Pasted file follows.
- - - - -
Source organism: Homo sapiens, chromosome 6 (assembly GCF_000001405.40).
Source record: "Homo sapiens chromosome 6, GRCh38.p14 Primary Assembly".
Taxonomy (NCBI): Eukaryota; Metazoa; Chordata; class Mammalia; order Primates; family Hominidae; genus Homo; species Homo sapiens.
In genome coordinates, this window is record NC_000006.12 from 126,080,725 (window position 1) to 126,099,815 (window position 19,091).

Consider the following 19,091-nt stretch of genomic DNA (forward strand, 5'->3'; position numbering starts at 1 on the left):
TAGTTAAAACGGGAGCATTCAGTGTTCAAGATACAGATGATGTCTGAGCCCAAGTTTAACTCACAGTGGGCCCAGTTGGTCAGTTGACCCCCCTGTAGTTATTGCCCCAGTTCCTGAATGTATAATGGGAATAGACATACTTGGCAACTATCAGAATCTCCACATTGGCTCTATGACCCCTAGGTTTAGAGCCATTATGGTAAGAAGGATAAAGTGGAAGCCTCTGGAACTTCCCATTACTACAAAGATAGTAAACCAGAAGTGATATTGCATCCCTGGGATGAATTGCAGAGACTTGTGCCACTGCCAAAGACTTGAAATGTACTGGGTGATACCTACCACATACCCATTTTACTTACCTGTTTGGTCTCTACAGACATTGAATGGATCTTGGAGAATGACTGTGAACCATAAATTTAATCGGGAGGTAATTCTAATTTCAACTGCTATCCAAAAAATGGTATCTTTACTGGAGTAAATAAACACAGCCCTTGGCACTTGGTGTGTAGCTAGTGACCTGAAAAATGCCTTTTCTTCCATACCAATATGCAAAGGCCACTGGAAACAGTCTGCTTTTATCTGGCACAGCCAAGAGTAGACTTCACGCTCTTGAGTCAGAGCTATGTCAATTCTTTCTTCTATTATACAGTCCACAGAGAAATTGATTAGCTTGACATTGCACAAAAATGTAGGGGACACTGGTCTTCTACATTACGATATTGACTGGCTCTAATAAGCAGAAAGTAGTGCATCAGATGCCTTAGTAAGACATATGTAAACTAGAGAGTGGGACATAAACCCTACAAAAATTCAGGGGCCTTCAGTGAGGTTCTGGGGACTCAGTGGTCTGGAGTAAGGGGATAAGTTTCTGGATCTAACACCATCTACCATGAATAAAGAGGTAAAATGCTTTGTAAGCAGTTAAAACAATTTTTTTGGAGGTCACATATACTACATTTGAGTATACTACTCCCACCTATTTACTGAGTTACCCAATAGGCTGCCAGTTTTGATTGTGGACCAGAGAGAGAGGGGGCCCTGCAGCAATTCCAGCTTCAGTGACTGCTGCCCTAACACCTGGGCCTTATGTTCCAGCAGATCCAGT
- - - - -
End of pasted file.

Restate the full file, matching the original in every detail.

Source organism: Homo sapiens, chromosome 6 (assembly GCF_000001405.40).
Source record: "Homo sapiens chromosome 6, GRCh38.p14 Primary Assembly".
Taxonomy (NCBI): Eukaryota; Metazoa; Chordata; class Mammalia; order Primates; family Hominidae; genus Homo; species Homo sapiens.
In genome coordinates, this window is record NC_000006.12 from 126,080,725 (window position 1) to 126,099,815 (window position 19,091).

Consider the following 19,091-nt stretch of genomic DNA (forward strand, 5'->3'; position numbering starts at 1 on the left):
TAGTTAAAACGGGAGCATTCAGTGTTCAAGATACAGATGATGTCTGAGCCCAAGTTTAACTCACAGTGGGCCCAGTTGGTCAGTTGACCCCCCTGTAGTTATTGCCCCAGTTCCTGAATGTATAATGGGAATAGACATACTTGGCAACTATCAGAATCTCCACATTGGCTCTATGACCCCTAGGTTTAGAGCCATTATGGTAAGAAGGATAAAGTGGAAGCCTCTGGAACTTCCCATTACTACAAAGATAGTAAACCAGAAGTGATATTGCATCCCTGGGATGAATTGCAGAGACTTGTGCCACTGCCAAAGACTTGAAATGTACTGGGTGATACCTACCACATACCCATTTTACTTACCTGTTTGGTCTCTACAGACATTGAATGGATCTTGGAGAATGACTGTGAACCATAAATTTAATCGGGAGGTAATTCTAATTTCAACTGCTATCCAAAAAATGGTATCTTTACTGGAGTAAATAAACACAGCCCTTGGCACTTGGTGTGTAGCTAGTGACCTGAAAAATGCCTTTTCTTCCATACCAATATGCAAAGGCCACTGGAAACAGTCTGCTTTTATCTGGCACAGCCAAGAGTAGACTTCACGCTCTTGAGTCAGAGCTATGTCAATTCTTTCTTCTATTATACAGTCCACAGAGAAATTGATTAGCTTGACATTGCACAAAAATGTAGGGGACACTGGTCTTCTACATTACGATATTGACTGGCTCTAATAAGCAGAAAGTAGTGCATCAGATGCCTTAGTAAGACATATGTAAACTAGAGAGTGGGACATAAACCCTACAAAAATTCAGGGGCCTTCAGTGAGGTTCTGGGGACTCAGTGGTCTGGAGTAAGGGGATAAGTTTCTGGATCTAACACCATCTACCATGAATAAAGAGGTAAAATGCTTTGTAAGCAGTTAAAACAATTTTTTTGGAGGTCACATATACTACATTTGAGTATACTACTCCCACCTATTTACTGAGTTACCCAATAGGCTGCCAGTTTTGATTGTGGACCAGAGAGAGAGGGGGCCCTGCAGCAATTCCAGCTTCAGTGACTGCTGCCCTAACACCTGGGCCTTATGTTCCAGCAGATCCAGT